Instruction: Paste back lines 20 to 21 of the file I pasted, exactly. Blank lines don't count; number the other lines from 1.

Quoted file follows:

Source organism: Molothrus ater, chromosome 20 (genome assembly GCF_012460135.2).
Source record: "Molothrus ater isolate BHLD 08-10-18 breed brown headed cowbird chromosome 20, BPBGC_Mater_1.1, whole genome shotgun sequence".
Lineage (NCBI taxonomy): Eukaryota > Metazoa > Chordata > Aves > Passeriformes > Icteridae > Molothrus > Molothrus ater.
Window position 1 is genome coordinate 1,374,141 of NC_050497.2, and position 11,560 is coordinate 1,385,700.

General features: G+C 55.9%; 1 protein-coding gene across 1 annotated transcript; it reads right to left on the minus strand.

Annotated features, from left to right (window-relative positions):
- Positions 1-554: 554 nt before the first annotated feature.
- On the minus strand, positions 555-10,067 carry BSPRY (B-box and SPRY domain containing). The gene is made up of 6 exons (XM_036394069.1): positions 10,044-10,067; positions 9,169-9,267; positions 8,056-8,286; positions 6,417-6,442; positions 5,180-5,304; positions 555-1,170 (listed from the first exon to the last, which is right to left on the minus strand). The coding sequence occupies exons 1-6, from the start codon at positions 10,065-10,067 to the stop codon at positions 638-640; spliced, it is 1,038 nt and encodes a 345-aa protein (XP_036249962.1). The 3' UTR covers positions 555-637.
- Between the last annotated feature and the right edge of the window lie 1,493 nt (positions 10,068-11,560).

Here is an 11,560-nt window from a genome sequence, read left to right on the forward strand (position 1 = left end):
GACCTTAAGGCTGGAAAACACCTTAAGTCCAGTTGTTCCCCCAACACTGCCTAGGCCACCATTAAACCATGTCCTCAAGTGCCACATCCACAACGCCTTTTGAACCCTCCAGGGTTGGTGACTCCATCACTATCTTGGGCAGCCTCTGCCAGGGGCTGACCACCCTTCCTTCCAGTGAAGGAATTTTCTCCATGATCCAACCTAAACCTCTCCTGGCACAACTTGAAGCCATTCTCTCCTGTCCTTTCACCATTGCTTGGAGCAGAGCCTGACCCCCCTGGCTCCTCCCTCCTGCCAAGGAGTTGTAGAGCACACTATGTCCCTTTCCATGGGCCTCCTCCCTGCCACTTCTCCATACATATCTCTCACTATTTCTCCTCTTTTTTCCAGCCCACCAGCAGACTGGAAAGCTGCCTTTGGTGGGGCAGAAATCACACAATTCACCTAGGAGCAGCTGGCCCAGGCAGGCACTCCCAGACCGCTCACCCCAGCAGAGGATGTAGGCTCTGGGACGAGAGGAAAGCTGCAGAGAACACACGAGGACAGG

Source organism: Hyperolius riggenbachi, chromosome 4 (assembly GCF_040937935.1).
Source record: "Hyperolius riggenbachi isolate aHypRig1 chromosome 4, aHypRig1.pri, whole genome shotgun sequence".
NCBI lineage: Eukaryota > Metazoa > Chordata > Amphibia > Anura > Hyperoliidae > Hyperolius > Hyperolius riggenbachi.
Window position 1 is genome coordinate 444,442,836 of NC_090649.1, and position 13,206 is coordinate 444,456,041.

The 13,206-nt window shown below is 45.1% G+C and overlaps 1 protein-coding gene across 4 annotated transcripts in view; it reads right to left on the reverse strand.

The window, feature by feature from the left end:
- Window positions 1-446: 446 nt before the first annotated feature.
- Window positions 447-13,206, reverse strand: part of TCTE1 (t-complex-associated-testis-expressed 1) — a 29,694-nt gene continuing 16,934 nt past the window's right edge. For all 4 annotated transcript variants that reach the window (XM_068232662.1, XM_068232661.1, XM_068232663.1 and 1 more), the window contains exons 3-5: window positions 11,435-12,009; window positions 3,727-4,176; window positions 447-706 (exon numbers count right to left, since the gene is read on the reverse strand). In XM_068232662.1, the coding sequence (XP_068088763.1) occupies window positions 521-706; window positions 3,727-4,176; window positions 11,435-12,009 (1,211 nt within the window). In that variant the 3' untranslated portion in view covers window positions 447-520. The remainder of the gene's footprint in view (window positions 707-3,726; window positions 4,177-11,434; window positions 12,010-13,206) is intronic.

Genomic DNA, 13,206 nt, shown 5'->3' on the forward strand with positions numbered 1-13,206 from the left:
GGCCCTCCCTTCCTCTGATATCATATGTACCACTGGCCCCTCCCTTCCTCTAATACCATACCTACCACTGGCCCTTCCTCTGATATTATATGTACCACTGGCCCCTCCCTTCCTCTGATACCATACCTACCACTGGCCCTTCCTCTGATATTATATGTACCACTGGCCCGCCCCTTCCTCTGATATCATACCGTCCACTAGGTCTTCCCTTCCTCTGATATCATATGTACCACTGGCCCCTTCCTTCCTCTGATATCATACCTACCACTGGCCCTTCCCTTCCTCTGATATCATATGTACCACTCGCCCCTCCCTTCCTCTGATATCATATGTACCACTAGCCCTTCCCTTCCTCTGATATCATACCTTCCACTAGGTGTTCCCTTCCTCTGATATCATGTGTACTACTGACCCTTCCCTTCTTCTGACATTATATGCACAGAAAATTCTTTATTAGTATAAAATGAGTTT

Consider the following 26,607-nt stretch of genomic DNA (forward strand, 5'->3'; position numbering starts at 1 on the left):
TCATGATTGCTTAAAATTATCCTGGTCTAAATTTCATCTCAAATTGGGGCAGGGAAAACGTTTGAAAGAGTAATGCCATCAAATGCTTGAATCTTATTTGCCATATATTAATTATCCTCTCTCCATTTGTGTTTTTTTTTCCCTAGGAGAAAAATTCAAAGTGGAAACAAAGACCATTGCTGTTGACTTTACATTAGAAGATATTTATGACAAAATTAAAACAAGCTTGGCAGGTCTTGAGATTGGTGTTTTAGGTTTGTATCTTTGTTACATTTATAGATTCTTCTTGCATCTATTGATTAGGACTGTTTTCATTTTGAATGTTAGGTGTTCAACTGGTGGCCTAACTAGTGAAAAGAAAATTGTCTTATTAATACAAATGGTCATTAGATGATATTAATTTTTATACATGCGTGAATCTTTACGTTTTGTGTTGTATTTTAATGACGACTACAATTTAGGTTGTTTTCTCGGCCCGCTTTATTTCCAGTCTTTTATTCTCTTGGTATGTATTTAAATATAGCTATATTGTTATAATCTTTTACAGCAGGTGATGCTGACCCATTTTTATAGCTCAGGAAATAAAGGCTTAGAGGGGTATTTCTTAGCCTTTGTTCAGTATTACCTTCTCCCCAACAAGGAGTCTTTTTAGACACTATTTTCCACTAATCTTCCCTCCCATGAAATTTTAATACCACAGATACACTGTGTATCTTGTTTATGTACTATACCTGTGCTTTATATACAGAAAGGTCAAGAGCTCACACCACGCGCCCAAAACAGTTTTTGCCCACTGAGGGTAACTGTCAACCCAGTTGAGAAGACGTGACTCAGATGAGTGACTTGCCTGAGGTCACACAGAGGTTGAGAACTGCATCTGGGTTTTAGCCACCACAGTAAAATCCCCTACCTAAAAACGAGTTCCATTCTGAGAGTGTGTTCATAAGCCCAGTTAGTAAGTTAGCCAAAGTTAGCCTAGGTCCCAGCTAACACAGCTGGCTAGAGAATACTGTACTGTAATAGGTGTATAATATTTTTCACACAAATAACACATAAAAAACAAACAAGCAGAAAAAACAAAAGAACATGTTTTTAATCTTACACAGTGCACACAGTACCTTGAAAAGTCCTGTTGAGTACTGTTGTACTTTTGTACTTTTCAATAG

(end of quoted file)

Genomic DNA, 13,206 nt, shown 5'->3' on the forward strand with positions numbered 1-13,206 from the left:
GGCCCTCCCTTCCTCTGATATCATATGTACCACTGGCCCCTCCCTTCCTCTAATACCATACCTACCACTGGCCCTTCCTCTGATATTATATGTACCACTGGCCCCTCCCTTCCTCTGATACCATACCTACCACTGGCCCTTCCTCTGATATTATATGTACCACTGGCCCGCCCCTTCCTCTGATATCATACCGTCCACTAGGTCTTCCCTTCCTCTGATATCATATGTACCACTGGCCCCTTCCTTCCTCTGATATCATACCTACCACTGGCCCTTCCCTTCCTCTGATATCATATGTACCACTCGCCCCTCCCTTCCTCTGATATCATATGTACCACTAGCCCTTCCCTTCCTCTGATATCATACCTTCCACTAGGTGTTCCCTTCCTCTGATATCATGTGTACTACTGACCCTTCCCTTCTTCTGACATTATATGCACAGAAAATTCTTTATTAGTATAAAATGAGTTT